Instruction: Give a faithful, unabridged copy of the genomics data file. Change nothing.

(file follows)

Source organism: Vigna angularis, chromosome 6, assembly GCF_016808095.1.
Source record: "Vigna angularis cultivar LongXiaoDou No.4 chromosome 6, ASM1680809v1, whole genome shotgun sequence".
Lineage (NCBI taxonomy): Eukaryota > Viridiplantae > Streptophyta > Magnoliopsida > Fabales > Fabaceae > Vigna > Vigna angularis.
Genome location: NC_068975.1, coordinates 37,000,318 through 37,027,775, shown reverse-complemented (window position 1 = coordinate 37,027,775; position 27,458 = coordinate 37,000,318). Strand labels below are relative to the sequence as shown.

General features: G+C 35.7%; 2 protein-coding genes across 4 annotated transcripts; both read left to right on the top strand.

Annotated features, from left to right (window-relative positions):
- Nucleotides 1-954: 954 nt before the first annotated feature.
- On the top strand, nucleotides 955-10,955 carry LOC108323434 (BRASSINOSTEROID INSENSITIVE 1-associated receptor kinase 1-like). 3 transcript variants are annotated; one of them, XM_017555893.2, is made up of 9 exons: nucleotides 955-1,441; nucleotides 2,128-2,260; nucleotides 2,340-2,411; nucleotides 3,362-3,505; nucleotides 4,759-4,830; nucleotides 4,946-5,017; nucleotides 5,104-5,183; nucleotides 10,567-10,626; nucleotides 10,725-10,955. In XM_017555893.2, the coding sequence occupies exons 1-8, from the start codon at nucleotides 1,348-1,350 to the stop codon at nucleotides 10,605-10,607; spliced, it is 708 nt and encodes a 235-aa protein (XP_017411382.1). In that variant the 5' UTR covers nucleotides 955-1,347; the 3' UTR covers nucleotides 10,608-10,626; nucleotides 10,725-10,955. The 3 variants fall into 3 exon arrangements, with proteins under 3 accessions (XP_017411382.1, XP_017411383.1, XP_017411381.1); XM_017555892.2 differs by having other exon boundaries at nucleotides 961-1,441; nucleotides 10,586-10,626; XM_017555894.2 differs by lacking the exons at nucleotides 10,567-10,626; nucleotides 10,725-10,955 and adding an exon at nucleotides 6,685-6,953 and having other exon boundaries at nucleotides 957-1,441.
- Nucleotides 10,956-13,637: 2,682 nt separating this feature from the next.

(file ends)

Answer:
Source organism: Vigna angularis, chromosome 6, assembly GCF_016808095.1.
Source record: "Vigna angularis cultivar LongXiaoDou No.4 chromosome 6, ASM1680809v1, whole genome shotgun sequence".
Lineage (NCBI taxonomy): Eukaryota > Viridiplantae > Streptophyta > Magnoliopsida > Fabales > Fabaceae > Vigna > Vigna angularis.
Genome location: NC_068975.1, coordinates 37,000,318 through 37,027,775, shown reverse-complemented (window position 1 = coordinate 37,027,775; position 27,458 = coordinate 37,000,318). Strand labels below are relative to the sequence as shown.

General features: G+C 35.7%; 2 protein-coding genes across 4 annotated transcripts; both read left to right on the top strand.

Annotated features, from left to right (window-relative positions):
- Nucleotides 1-954: 954 nt before the first annotated feature.
- On the top strand, nucleotides 955-10,955 carry LOC108323434 (BRASSINOSTEROID INSENSITIVE 1-associated receptor kinase 1-like). 3 transcript variants are annotated; one of them, XM_017555893.2, is made up of 9 exons: nucleotides 955-1,441; nucleotides 2,128-2,260; nucleotides 2,340-2,411; nucleotides 3,362-3,505; nucleotides 4,759-4,830; nucleotides 4,946-5,017; nucleotides 5,104-5,183; nucleotides 10,567-10,626; nucleotides 10,725-10,955. In XM_017555893.2, the coding sequence occupies exons 1-8, from the start codon at nucleotides 1,348-1,350 to the stop codon at nucleotides 10,605-10,607; spliced, it is 708 nt and encodes a 235-aa protein (XP_017411382.1). In that variant the 5' UTR covers nucleotides 955-1,347; the 3' UTR covers nucleotides 10,608-10,626; nucleotides 10,725-10,955. The 3 variants fall into 3 exon arrangements, with proteins under 3 accessions (XP_017411382.1, XP_017411383.1, XP_017411381.1); XM_017555892.2 differs by having other exon boundaries at nucleotides 961-1,441; nucleotides 10,586-10,626; XM_017555894.2 differs by lacking the exons at nucleotides 10,567-10,626; nucleotides 10,725-10,955 and adding an exon at nucleotides 6,685-6,953 and having other exon boundaries at nucleotides 957-1,441.
- Nucleotides 10,956-13,637: 2,682 nt separating this feature from the next.